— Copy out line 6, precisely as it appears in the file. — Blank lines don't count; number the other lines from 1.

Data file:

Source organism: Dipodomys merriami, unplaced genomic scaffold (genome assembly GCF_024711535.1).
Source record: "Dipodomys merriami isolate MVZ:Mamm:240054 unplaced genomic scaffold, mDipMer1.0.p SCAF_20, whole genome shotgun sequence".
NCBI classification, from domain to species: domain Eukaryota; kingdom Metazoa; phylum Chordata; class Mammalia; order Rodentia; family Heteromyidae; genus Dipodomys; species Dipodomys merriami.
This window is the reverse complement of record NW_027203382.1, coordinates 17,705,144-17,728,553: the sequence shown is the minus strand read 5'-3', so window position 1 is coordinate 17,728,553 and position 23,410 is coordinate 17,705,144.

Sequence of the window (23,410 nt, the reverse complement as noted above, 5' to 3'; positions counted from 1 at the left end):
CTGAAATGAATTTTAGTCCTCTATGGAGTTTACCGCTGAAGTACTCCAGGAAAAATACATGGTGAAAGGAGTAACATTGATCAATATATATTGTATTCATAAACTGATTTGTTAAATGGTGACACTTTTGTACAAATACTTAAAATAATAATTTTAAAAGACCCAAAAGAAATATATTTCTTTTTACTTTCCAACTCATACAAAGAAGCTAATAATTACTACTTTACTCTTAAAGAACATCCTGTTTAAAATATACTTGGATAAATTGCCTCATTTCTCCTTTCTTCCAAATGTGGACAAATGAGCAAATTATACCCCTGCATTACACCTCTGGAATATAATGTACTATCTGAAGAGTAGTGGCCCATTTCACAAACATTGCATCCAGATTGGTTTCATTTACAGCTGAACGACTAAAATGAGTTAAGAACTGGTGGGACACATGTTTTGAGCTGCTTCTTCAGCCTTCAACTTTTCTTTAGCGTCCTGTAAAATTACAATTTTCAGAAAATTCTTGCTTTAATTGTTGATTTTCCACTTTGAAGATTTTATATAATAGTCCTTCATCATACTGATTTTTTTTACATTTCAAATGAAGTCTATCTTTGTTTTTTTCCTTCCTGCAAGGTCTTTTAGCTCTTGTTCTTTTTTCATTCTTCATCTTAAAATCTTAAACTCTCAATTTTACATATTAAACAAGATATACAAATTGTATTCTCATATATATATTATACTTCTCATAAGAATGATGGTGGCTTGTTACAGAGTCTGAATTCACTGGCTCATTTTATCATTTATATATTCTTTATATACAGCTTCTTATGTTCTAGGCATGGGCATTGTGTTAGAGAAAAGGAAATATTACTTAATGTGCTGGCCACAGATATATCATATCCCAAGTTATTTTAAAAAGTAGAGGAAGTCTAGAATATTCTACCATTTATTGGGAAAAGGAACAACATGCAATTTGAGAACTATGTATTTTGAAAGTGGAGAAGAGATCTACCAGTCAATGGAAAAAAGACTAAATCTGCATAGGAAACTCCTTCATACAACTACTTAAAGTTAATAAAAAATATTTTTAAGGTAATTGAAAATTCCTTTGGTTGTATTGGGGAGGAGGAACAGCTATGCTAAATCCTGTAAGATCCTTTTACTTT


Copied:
CTGAAATGAATTTTAGTCCTCTATGGAGTTTACCGCTGAAGTACTCCAGGAAAAATACATGGTGAAAGGAGTAACATTGATCAATATATATTGTATTCATAAACTGATTTGTTAAATGGTGACACTTTTGTACAAATACTTAAAATAATAATTTTAAAAGACCCAAAAGAAATATATTTCTTTTTACTTTCCAACTCATACAAAGAAGCTAATAATTACTACTTTACTCTTAAAGAACATCCTGTTTAAAATATACTTGGATAAATTGCCTCATTTCTCCTTTCTTCCAAATGTGGACAAATGAGCAAATTATACCCCTGCATTACACCTCTGGAATATAATGTACTATCTGAAGAGTAGTGGCCCATTTCACAAACATTGCATCCAGATTGGTTTCATTTACAGCTGAACGACTAAAATGAGTTAAGAACTGGTGGGACACATGTTTTGAGCTGCTTCTTCAGCCTTCAACTTTTCTTTAGCGTCCTGTAAAATTACAATTTTCAGAAAATTCTTGCTTTAATTGTTGATTTTCCACTTTGAAGATTTTATATAATAGTCCTTCATCATACTGATTTTTTTTACATTTCAAATGAAGTCTATCTTTGTTTTTTTCCTTCCTGCAAGGTCTTTTAGCTCTTGTTCTTTTTTCATTCTTCATCTTAAAATCTTAAACTCTCAATTTTACATATTAAACAAGATATACAAATTGTATTCTCATATATATATTATACTTCTCATAAGAATGATGGTGGCTTGTTACAGAGTCTGAATTCACTGGCTCATTTTATCATTTATATATTCTTTATATACAGCTTCTTATGTTCTAGGCATGGGCATTGTGTTAGAGAAAAGGAAATATTACTTAATGTGCTGGCCACAGATATATCATATCCCAAGTTATTTTAAAAAGTAGAGGAAGTCTAGAATATTCTACCATTTATTGGGAAAAGGAACAACATGCAATTTGAGAACTATGTATTTTGAAAGTGGAGAAGAGATCTACCAGTCAATGGAAAAAAGACTAAATCTGCATAGGAAACTCCTTCATACAACTACTTAAAGTTAATAAAAAATATTTTTAAGGTAATTGAAAATTCCTTTGGTTGTATTGGGGAGGAGGAACAGCTATGCTAAATCCTGTAAGATCCTTTTACTTT